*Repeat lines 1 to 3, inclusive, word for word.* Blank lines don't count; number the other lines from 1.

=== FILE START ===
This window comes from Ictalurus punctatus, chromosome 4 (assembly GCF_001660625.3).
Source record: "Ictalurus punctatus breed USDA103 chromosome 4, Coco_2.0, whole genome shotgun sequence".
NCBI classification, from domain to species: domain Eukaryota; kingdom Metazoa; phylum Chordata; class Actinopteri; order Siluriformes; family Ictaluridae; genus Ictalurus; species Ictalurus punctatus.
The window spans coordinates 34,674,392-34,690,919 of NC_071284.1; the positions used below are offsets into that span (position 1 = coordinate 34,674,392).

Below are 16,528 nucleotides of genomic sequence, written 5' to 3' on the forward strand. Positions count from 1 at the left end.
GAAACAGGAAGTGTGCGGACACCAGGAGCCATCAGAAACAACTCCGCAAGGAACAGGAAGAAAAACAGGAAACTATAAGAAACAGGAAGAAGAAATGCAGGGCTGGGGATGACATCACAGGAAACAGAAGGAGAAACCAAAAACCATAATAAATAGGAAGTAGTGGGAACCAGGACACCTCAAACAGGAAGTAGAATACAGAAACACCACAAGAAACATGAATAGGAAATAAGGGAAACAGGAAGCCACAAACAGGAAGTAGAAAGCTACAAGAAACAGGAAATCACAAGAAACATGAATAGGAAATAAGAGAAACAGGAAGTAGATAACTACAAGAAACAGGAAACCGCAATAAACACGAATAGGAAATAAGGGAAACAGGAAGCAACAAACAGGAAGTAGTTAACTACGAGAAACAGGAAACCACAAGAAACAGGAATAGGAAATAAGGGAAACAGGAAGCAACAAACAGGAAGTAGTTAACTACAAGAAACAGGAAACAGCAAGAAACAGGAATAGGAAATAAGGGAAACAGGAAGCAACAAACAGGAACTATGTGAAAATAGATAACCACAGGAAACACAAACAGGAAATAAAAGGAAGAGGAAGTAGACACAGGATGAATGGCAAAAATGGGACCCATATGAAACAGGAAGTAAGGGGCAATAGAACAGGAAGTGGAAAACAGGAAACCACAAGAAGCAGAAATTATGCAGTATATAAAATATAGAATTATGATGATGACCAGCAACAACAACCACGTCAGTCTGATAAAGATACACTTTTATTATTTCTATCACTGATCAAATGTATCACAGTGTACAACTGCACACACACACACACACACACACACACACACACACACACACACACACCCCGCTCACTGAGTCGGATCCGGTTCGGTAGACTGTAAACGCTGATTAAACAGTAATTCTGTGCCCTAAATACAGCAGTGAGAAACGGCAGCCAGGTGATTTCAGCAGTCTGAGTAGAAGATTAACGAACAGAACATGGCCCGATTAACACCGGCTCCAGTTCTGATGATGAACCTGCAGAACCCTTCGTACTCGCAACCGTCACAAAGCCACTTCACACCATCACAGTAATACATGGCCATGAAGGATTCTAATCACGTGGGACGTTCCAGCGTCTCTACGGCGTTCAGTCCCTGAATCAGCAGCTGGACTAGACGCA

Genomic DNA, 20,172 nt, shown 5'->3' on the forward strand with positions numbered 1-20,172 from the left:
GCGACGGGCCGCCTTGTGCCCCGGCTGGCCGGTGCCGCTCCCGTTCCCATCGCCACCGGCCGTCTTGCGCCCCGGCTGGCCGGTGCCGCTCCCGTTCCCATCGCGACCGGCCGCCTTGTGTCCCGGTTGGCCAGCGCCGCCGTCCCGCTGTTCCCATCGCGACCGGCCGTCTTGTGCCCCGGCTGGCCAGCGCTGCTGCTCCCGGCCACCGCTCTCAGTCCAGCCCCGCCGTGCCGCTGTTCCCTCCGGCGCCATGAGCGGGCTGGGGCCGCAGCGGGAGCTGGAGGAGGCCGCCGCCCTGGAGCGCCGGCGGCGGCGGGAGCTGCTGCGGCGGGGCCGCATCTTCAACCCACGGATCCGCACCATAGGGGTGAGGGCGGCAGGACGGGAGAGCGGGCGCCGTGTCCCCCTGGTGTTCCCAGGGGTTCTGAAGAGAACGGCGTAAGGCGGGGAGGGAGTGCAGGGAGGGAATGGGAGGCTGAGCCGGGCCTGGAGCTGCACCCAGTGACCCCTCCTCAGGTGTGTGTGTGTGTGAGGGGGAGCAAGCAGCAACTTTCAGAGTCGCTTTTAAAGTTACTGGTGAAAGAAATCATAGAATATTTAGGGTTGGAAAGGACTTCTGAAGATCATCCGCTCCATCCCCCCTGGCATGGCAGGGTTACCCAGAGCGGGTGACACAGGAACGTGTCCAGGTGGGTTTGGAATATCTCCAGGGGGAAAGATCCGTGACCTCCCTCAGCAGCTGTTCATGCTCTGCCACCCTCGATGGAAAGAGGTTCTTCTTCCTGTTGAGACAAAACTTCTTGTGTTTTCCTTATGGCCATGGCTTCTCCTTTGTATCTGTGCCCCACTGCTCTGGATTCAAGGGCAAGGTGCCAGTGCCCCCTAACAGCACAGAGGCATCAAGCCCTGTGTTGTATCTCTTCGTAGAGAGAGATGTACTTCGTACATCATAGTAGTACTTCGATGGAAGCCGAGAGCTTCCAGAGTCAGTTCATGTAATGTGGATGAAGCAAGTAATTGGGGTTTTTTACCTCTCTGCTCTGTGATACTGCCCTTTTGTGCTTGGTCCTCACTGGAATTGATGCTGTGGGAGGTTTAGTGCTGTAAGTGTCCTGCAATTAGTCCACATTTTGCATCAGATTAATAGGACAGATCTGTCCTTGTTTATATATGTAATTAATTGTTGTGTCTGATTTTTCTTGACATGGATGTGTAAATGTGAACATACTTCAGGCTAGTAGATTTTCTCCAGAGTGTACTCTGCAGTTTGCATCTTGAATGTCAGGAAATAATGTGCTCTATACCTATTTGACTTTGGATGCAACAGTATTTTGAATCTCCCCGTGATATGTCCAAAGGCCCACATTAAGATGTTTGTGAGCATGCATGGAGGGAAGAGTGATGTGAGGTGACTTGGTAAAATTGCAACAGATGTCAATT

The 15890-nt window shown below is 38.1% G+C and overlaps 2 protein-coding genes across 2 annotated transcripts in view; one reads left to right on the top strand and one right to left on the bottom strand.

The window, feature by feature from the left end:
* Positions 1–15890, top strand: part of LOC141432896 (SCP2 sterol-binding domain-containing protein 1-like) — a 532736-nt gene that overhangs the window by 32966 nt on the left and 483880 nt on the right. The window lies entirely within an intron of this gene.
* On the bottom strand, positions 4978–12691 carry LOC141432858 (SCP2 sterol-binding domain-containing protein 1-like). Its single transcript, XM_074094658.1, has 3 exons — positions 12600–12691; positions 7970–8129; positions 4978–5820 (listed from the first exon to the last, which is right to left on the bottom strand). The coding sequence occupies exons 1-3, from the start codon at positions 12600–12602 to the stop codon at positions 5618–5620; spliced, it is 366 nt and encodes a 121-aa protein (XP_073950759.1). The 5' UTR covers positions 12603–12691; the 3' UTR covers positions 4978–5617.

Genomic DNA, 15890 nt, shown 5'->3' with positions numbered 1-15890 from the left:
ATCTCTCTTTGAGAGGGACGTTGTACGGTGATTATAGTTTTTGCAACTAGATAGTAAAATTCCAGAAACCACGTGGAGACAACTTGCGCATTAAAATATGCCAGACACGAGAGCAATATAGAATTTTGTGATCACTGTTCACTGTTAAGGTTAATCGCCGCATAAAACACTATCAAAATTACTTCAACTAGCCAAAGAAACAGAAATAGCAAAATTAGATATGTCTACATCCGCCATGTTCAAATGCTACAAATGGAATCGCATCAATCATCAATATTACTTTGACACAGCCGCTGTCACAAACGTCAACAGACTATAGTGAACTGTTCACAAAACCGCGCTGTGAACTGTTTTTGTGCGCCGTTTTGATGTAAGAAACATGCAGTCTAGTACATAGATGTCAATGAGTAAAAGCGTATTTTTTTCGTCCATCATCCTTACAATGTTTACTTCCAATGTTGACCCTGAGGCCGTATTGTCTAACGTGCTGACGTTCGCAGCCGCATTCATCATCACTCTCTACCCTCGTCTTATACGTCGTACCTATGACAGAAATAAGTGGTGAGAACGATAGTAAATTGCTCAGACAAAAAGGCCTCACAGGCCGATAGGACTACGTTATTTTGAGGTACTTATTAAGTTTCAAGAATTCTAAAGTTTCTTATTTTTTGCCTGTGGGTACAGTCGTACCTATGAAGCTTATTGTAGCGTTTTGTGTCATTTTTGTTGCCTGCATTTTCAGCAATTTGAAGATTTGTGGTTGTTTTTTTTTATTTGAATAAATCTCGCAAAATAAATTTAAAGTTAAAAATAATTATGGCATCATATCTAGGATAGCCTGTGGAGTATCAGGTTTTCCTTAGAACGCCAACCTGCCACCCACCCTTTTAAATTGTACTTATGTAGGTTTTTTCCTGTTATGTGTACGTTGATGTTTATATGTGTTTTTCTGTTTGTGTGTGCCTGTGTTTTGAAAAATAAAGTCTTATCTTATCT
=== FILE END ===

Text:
This window comes from Ictalurus punctatus, chromosome 4 (assembly GCF_001660625.3).
Source record: "Ictalurus punctatus breed USDA103 chromosome 4, Coco_2.0, whole genome shotgun sequence".
NCBI classification, from domain to species: domain Eukaryota; kingdom Metazoa; phylum Chordata; class Actinopteri; order Siluriformes; family Ictaluridae; genus Ictalurus; species Ictalurus punctatus.